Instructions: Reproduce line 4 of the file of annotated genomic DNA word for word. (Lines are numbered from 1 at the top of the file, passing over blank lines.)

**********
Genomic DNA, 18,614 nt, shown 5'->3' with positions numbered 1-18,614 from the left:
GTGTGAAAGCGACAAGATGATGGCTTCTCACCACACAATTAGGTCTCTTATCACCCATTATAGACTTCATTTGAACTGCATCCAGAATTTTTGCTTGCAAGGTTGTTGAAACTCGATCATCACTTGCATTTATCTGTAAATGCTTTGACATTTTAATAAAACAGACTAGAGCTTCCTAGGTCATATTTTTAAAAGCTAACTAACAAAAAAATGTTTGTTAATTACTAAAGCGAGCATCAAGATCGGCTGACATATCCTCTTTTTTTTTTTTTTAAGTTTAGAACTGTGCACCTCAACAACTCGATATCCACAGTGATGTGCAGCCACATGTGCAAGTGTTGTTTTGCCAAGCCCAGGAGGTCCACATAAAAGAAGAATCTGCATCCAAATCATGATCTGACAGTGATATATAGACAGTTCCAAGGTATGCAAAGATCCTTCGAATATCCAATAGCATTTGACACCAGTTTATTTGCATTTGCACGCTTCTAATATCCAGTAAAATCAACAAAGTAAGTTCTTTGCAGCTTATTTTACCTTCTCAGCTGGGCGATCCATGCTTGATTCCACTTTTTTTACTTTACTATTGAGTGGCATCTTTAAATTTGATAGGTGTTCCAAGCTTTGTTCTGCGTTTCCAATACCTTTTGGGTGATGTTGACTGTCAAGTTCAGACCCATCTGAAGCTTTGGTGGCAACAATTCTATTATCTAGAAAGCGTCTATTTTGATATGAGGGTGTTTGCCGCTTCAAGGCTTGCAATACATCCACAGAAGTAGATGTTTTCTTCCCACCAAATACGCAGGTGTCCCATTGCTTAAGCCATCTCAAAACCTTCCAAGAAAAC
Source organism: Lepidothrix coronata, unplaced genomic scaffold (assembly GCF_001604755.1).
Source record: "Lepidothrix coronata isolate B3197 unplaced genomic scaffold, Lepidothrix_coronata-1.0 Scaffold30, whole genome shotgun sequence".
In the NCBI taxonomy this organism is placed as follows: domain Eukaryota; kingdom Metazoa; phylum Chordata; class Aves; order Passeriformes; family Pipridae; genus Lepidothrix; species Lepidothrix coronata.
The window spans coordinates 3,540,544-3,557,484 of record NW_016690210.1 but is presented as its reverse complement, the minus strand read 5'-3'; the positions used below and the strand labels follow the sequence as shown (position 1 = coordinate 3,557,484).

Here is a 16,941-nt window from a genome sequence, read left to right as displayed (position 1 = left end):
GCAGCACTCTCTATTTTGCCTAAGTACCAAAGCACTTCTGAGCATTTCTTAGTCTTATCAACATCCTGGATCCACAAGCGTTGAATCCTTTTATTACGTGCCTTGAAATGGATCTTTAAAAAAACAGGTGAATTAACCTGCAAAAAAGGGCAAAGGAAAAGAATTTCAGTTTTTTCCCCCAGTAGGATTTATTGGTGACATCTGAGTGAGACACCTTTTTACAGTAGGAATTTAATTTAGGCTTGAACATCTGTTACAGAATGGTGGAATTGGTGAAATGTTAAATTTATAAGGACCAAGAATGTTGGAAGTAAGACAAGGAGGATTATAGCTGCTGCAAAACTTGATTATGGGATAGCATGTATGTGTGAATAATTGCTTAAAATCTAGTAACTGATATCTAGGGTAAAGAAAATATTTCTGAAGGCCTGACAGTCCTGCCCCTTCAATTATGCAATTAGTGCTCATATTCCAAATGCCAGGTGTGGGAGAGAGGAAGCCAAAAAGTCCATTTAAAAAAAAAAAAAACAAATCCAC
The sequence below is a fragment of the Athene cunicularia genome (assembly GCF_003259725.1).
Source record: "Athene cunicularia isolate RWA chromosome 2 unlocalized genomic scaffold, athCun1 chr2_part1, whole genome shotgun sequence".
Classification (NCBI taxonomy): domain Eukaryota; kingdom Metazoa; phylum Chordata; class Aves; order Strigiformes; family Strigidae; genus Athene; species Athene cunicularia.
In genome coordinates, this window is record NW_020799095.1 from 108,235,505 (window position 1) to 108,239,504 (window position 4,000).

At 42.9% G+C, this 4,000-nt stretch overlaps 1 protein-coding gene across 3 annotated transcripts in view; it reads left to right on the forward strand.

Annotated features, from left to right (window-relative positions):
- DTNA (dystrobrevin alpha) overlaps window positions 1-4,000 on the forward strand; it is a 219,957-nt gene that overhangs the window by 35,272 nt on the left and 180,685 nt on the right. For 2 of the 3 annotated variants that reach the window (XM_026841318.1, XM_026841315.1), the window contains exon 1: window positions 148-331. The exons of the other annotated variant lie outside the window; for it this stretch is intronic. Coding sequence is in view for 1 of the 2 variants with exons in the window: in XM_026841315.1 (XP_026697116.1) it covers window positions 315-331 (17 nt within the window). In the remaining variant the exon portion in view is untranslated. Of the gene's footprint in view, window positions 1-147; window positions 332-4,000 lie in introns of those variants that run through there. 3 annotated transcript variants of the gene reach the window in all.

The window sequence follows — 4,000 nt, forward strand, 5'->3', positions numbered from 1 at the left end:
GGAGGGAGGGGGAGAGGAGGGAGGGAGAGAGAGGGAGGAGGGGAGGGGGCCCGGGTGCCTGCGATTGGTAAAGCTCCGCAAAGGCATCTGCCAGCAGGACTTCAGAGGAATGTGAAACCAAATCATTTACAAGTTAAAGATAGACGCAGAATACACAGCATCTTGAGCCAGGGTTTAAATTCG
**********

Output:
Source record: "Lepidothrix coronata isolate B3197 unplaced genomic scaffold, Lepidothrix_coronata-1.0 Scaffold30, whole genome shotgun sequence".